A team of researchers in Boulder, Colo., has generated a new and flexible approach to working with laser light in the world of ultrafast science by successfully combining extremely short pulses of light generated by two independent lasers into a single pulse of light.
The researchers were able to synchronize two independent femtosecond lasers – lasers that generate light pulses with durations as short as 100 trillionth of a second– and phase lock the respective electric fields underneath the pulse envelopes to generate a single pulse of light that exhibits the properties of both lasers simultaneously.
"By combining the two lasers so precisely, we can create new shapes of light pulses that could not be created by either laser individually," said lead author Robert Shelton, a professional research assistant at JILA, a joint program of the University of Colorado at Boulder and the National Institute of Standards and Technology, who completed the work in the lab of Jun Ye.
"This is similar to taking two musical instruments and combining them to make an instrument with a totally new sound," Shelton said.
A paper on the subject by Robert Shelton, Long-Sheng Ma, Henry Kapteyn, Margaret Murnane, John Hall and Jun Ye of JILA appears in the Aug. 17 issue of the journal Science.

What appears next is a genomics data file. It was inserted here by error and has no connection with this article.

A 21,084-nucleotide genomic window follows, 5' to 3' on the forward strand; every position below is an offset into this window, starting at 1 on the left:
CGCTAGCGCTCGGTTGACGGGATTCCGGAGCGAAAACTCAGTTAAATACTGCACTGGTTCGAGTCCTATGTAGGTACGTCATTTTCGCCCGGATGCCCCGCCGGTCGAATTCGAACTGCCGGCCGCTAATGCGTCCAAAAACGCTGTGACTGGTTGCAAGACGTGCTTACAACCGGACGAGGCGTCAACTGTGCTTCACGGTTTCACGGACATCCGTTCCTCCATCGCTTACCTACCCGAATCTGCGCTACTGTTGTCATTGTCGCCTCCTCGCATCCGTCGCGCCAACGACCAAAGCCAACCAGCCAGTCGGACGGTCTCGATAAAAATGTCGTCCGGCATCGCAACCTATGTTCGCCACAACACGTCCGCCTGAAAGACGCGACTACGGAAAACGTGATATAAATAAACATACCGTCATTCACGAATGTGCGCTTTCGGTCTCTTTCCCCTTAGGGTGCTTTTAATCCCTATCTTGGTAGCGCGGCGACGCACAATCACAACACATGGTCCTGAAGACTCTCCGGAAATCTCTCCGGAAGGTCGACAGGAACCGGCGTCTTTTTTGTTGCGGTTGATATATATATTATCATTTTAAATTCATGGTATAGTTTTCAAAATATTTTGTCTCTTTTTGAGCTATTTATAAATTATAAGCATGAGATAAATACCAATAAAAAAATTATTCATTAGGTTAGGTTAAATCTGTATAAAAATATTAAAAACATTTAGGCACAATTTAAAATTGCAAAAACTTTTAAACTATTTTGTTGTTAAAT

Ultrafast lasers, or femtosecond lasers, act as an "ultrafast light switch" similar to a strobe light, only the pulses of light from the laser are many orders of magnitude shorter than the strobe, Shelton said. Scientists use these flashes of laser light to freeze the motion of events that occur in atoms and molecules.
The interaction of coherent light with atoms and molecules, and the "control" of atoms and molecules has been a prominent scientific theme in recent years, he said. Being able to combine the characteristics of two or more pulsed lasers working at different colors will give scientists a more flexible approach in their work with light and matter.
The group’s work was accomplished by the successful merger of pulsed laser technology pioneered by researchers Murnane and Kapteyn and frequency domain laser control techniques developed by Hall and Ye. The past 10 years has seen a revolution in laser technology, with lasers now enabling scientists to have much greater control over light at ultrafast time scales, according to Ye.
"One of our goals is to use these lasers to ultimately be able to control molecules and atoms, which would have applications in many different areas," Murnane said of the developing laser technology.
Stabilized femtosecond laser pulses have made possible an unanticipated route for connecting radio and optical frequency spectral regions, according to Hall.
"This discovery is a super example of what can happen when high-level researchers can contribute across an interdisciplinary boundary," Hall said.
NIST is an agency of the U.S. Commerce Department’s Technology Administration.
The above post is reprinted from materials provided by University Of Colorado At Boulder. Note: Content may be edited for style and length.
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